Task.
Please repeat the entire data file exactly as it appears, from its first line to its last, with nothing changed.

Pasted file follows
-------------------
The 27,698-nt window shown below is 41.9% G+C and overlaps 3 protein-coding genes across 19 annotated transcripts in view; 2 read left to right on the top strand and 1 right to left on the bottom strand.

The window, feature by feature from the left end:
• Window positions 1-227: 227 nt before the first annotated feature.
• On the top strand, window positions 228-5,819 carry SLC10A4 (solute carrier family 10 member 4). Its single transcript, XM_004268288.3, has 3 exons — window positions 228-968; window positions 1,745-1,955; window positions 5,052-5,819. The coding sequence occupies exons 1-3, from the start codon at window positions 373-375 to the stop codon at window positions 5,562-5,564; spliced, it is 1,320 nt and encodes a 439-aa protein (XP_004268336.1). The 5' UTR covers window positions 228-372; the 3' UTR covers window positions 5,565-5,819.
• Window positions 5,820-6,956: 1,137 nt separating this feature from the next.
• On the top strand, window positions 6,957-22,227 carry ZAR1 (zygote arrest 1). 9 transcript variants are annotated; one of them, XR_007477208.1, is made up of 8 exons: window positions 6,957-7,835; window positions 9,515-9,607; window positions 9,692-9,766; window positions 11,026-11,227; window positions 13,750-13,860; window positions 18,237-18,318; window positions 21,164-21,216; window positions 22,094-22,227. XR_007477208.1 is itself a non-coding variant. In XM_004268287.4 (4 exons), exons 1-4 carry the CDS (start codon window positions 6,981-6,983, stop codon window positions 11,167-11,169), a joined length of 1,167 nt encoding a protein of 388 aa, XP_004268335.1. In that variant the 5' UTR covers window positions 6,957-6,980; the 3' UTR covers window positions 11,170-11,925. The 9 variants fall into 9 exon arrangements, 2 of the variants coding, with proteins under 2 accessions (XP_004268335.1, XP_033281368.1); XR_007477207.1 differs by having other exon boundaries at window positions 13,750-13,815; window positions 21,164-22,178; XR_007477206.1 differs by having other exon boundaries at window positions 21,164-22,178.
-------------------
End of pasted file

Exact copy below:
The 27,698-nt window shown below is 41.9% G+C and overlaps 3 protein-coding genes across 19 annotated transcripts in view; 2 read left to right on the top strand and 1 right to left on the bottom strand.

The window, feature by feature from the left end:
• Window positions 1-227: 227 nt before the first annotated feature.
• On the top strand, window positions 228-5,819 carry SLC10A4 (solute carrier family 10 member 4). Its single transcript, XM_004268288.3, has 3 exons — window positions 228-968; window positions 1,745-1,955; window positions 5,052-5,819. The coding sequence occupies exons 1-3, from the start codon at window positions 373-375 to the stop codon at window positions 5,562-5,564; spliced, it is 1,320 nt and encodes a 439-aa protein (XP_004268336.1). The 5' UTR covers window positions 228-372; the 3' UTR covers window positions 5,565-5,819.
• Window positions 5,820-6,956: 1,137 nt separating this feature from the next.
• On the top strand, window positions 6,957-22,227 carry ZAR1 (zygote arrest 1). 9 transcript variants are annotated; one of them, XR_007477208.1, is made up of 8 exons: window positions 6,957-7,835; window positions 9,515-9,607; window positions 9,692-9,766; window positions 11,026-11,227; window positions 13,750-13,860; window positions 18,237-18,318; window positions 21,164-21,216; window positions 22,094-22,227. XR_007477208.1 is itself a non-coding variant. In XM_004268287.4 (4 exons), exons 1-4 carry the CDS (start codon window positions 6,981-6,983, stop codon window positions 11,167-11,169), a joined length of 1,167 nt encoding a protein of 388 aa, XP_004268335.1. In that variant the 5' UTR covers window positions 6,957-6,980; the 3' UTR covers window positions 11,170-11,925. The 9 variants fall into 9 exon arrangements, 2 of the variants coding, with proteins under 2 accessions (XP_004268335.1, XP_033281368.1); XR_007477207.1 differs by having other exon boundaries at window positions 13,750-13,815; window positions 21,164-22,178; XR_007477206.1 differs by having other exon boundaries at window positions 21,164-22,178.